AT&T Using IBM And Microsoft Platforms To Develop Blockchain Solutions

Tech giant AT&T has announced the development of several different blockchain-powered enterprise solutions that utilize IBM Blockchain Platform and Microsoft Azure.

In an effort to improve the efficiency of supply chains and help enterprises reduce their costs, alleviate risks, and “simplify business processes,” AT&T is rolling out several different blockchain-powered enterprise solutions that utilize technology from IBM and Microsoft.

According to a recent announcement on AT&T’s website, its team can leverage two solutions for enterprise customers. The first is IBM Blockchain Platform for uses cases such as “supply chain, provenance, and logistics.” The second is Microsoft Azure, the open cloud platform that’s compatible with various distributed ledgers, including Ethereum, Corda, and Hyperledger Fabric. AT&T believes integrating with the latter will help it “bring additional transparency and accountability” to large and complex supply chains.

AT&T boasts that its new suite of solutions can be used to track the quality and movement of goods, ensure products’ authenticity, and improve the security of healthcare data.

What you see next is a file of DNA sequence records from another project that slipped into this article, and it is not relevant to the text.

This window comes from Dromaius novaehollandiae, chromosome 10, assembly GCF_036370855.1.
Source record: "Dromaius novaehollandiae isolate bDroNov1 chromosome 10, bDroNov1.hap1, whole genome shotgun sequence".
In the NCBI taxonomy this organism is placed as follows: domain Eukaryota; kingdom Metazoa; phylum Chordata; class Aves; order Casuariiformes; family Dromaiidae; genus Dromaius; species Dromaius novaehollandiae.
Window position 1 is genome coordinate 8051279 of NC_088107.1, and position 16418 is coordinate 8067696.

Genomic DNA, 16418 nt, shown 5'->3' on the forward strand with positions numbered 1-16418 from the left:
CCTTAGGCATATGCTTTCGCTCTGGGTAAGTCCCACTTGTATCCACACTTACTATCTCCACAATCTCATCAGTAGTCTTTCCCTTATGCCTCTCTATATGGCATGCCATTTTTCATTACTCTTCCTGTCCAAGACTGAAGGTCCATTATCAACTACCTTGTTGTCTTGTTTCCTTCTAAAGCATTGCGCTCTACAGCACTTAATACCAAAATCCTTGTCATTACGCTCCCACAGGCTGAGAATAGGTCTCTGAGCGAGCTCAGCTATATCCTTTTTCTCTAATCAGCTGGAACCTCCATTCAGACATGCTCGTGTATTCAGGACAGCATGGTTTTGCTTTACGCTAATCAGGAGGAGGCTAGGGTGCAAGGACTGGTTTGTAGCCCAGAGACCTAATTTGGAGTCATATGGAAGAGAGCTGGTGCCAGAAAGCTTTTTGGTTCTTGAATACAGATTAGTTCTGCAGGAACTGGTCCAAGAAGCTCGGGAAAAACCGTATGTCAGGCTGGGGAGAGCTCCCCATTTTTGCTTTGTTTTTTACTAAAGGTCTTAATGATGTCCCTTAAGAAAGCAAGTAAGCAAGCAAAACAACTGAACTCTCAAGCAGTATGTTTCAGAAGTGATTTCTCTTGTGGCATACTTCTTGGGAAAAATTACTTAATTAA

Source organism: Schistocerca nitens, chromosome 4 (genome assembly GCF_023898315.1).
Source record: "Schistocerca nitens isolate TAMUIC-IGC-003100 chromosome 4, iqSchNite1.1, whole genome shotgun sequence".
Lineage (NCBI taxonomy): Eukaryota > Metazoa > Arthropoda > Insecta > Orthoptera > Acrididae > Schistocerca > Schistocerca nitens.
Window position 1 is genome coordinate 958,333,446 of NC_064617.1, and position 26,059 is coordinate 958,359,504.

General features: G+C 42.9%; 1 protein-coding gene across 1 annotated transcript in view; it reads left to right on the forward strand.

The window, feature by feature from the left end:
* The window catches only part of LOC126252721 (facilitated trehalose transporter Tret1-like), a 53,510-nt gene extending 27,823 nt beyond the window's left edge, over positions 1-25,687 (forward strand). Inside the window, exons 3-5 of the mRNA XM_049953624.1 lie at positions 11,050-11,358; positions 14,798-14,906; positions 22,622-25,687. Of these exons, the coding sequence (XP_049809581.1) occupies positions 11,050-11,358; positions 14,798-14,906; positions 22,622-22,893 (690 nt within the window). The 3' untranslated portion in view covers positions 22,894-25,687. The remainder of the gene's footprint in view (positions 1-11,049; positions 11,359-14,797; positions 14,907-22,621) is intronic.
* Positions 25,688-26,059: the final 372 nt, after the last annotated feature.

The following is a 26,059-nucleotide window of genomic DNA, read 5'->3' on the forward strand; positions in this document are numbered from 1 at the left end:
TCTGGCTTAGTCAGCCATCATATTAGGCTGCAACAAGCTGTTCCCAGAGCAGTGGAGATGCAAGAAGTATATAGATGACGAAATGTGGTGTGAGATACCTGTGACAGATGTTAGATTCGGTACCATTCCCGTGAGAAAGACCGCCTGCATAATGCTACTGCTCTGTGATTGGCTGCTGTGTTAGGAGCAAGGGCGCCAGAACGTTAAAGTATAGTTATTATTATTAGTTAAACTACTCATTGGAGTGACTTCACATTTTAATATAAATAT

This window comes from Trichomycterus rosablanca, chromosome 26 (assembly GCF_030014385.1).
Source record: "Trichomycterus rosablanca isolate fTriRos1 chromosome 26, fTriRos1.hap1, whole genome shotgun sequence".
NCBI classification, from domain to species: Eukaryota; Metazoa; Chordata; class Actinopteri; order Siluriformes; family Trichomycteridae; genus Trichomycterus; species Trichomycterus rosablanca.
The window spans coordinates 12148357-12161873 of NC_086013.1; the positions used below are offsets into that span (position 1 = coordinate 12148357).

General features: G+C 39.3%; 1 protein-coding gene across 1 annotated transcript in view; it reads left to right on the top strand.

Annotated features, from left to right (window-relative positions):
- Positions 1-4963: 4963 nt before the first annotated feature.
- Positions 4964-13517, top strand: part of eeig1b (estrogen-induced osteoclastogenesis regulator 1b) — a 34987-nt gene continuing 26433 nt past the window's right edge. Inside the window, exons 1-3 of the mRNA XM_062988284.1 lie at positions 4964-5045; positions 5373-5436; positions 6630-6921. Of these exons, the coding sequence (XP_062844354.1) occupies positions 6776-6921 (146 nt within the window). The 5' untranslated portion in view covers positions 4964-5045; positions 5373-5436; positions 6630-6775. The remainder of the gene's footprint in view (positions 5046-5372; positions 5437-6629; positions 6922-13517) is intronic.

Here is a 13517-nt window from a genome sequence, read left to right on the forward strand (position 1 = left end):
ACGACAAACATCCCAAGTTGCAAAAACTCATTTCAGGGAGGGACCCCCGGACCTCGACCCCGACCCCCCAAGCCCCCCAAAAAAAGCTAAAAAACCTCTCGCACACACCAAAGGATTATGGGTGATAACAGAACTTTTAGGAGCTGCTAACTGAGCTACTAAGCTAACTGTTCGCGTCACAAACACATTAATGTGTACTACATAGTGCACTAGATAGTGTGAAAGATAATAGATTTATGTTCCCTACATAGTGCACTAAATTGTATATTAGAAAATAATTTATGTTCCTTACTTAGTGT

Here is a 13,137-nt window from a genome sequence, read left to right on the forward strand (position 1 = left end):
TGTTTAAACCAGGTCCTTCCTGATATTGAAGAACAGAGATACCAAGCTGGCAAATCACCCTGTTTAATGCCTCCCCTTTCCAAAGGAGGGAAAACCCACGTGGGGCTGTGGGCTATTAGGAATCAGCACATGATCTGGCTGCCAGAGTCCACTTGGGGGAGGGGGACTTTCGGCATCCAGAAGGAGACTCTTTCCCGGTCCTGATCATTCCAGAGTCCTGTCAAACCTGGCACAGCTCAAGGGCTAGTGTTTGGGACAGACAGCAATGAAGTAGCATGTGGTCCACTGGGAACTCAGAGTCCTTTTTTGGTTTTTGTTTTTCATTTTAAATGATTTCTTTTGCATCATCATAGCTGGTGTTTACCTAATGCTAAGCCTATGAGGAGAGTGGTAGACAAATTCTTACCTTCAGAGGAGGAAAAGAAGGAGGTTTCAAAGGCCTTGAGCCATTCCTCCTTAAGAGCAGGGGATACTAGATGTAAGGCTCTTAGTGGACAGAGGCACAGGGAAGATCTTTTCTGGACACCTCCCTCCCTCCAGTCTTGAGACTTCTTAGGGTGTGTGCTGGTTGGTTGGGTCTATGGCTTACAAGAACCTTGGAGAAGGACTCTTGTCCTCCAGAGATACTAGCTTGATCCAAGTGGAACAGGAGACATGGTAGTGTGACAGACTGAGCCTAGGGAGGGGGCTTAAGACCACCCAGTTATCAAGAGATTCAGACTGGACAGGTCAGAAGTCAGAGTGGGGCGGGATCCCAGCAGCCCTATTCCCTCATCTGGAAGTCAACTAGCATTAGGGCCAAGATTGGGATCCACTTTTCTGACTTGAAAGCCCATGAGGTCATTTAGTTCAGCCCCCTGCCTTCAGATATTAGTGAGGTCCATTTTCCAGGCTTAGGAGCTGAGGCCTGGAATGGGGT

“Blockchain is far more than just Bitcoin or cryptocurrency,” said Andy Daudelin, vice president, Alliances Business Development, AT&T Business. “It’s transforming the way many companies conduct business.”

According to the announcement, all these solutions are currently available for businesses to use.

AT&T, IBM, and Microsoft have all been vying to take the lead in the blockchain industry, and all three companies have made great strides in providing use cases for the nascent technology. In August 2017, Microsoft announced its Confidential Consortium Framework, which is intended, in part, to speed up blockchain systems and make them more secure. In March of this year, ETHNews reported that AT&T had collaborated with Sprint, T-Mobile, and Verizon to develop blockchain-powered solutions for the security of mobile accounts. And last month, IBM announced it intended to allow human rights/tech company to use its blockchain platform for a “ledger to help individuals claim property rights to their personal data.”

Nathan Graham is a full-time staff writer for ETHNews. He lives in Sparks, Nevada, with his wife, Beth, and dog, Kyia. Nathan has a passion for new technology, grant writing, and short stories. He spends his time rafting the American River, playing video games, and writing.

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